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An Economic Assessment of Extreme Heat Events on Labor Productivity in the U.S.

dc.contributor.advisor Shindell, Drew
dc.contributor.author Parks, Devyn
dc.contributor.author Xu, Minchao
dc.date.accessioned 2018-04-27T20:46:32Z
dc.date.available 2018-04-27T20:46:32Z
dc.date.issued 2018-04-27
dc.identifier.uri https://hdl.handle.net/10161/16604
dc.description.abstract Extreme Heat Events (EHE) across the U.S. have become more common as climate change continues to progress. There have been numerous studies on the mortality effects of EHEs but relatively little has been done to study the morbidity effects, especially the economic consequences at a national level. We looked at the economic effect of heat on labor in each U.S. state. From previous studies, labor lost was found to be significant in four high risk occupational sectors: farming, construction, installation, and transportation. Looking at 3 representative years (1983, 2014, and 2016) we found that labor lost per state increased, with California, Texas and Arizona taking the majority of the losses. California was especially prevalent in the farming sector, accounting for >80% of the losses in the occupational category. For the other 3 sectors, California and Texas accounted for >40% individually, and Arizona >6%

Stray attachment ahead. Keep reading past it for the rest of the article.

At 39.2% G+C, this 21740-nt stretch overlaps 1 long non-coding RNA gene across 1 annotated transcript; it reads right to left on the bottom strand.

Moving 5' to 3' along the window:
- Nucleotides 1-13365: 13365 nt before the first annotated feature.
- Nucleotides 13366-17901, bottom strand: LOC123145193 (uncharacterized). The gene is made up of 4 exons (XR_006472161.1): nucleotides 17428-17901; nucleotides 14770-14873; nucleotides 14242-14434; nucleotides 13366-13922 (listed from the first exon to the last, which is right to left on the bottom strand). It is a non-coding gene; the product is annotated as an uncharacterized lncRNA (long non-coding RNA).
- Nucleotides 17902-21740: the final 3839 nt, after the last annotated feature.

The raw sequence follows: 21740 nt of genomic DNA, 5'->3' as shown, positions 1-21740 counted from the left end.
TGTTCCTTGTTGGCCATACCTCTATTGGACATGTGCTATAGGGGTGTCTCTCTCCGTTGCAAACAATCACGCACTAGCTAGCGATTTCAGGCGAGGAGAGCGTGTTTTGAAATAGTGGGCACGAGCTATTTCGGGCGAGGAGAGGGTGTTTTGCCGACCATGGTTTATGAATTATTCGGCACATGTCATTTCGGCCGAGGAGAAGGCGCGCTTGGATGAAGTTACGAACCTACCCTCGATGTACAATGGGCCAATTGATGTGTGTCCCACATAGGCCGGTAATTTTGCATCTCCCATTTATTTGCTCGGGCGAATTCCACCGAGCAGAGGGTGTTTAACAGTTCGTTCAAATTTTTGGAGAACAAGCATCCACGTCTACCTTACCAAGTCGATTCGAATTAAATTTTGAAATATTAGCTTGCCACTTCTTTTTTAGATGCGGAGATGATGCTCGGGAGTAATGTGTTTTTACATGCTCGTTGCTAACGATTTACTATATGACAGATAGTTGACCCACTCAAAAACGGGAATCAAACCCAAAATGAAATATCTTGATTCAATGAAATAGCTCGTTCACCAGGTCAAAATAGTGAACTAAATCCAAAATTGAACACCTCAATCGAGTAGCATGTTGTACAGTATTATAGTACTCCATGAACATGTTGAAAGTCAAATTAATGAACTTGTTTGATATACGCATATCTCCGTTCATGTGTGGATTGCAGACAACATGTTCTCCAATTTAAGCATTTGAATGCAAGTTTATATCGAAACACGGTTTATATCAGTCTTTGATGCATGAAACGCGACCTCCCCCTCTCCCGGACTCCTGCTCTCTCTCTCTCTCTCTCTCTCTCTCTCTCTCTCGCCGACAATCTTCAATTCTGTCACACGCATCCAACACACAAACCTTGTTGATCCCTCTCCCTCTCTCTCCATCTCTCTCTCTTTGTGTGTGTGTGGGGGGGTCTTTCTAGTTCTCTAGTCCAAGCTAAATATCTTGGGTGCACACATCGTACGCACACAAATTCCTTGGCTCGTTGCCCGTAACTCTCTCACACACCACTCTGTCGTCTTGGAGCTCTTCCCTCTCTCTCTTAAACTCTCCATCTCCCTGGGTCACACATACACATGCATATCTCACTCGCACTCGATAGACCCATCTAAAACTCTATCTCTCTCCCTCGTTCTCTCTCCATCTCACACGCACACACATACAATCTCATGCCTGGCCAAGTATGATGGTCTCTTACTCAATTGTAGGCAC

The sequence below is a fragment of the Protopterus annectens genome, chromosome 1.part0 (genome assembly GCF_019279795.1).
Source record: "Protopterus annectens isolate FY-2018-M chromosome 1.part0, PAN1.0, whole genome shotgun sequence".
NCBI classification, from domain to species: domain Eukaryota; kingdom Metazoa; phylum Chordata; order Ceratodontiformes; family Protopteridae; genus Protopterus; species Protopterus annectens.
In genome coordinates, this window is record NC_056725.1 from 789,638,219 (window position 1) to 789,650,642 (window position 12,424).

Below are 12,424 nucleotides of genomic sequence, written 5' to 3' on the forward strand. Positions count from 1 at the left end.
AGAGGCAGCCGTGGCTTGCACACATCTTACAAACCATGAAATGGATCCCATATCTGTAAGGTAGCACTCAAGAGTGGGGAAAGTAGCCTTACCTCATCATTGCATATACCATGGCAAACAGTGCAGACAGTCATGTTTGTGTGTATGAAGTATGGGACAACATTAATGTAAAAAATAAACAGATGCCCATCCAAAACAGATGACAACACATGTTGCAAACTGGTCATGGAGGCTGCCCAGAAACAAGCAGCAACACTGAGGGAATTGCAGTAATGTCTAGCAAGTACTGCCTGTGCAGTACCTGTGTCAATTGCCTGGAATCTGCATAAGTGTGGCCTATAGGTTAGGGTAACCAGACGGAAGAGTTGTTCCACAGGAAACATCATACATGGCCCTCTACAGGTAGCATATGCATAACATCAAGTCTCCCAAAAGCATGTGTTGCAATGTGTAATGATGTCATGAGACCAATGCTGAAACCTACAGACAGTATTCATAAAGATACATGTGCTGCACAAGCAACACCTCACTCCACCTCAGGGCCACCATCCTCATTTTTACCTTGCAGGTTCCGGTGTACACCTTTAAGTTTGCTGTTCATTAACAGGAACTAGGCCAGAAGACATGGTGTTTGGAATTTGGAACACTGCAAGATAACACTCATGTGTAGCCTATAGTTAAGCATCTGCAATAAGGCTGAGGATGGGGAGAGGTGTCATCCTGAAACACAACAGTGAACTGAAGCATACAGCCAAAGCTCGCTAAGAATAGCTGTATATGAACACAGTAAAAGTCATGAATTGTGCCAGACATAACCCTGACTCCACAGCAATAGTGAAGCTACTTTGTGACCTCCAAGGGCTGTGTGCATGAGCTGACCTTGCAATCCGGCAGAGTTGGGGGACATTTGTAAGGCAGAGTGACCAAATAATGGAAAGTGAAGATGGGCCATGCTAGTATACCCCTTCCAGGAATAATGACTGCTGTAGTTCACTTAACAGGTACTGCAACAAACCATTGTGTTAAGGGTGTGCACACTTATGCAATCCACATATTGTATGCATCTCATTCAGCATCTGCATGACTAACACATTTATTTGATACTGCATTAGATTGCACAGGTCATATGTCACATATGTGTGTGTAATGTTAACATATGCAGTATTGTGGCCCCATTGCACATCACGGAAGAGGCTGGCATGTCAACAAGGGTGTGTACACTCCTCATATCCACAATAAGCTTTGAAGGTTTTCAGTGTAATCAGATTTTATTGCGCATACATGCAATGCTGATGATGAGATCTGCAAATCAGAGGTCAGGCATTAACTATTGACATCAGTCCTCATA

dc.language.iso en_US
dc.subject Extreme Heat Events
dc.subject labor
dc.subject morbidity
dc.title An Economic Assessment of Extreme Heat Events on Labor Productivity in the U.S.
dc.type Master's project
dc.department Nicholas School of the Environment and Earth Sciences
duke.embargo.months 0


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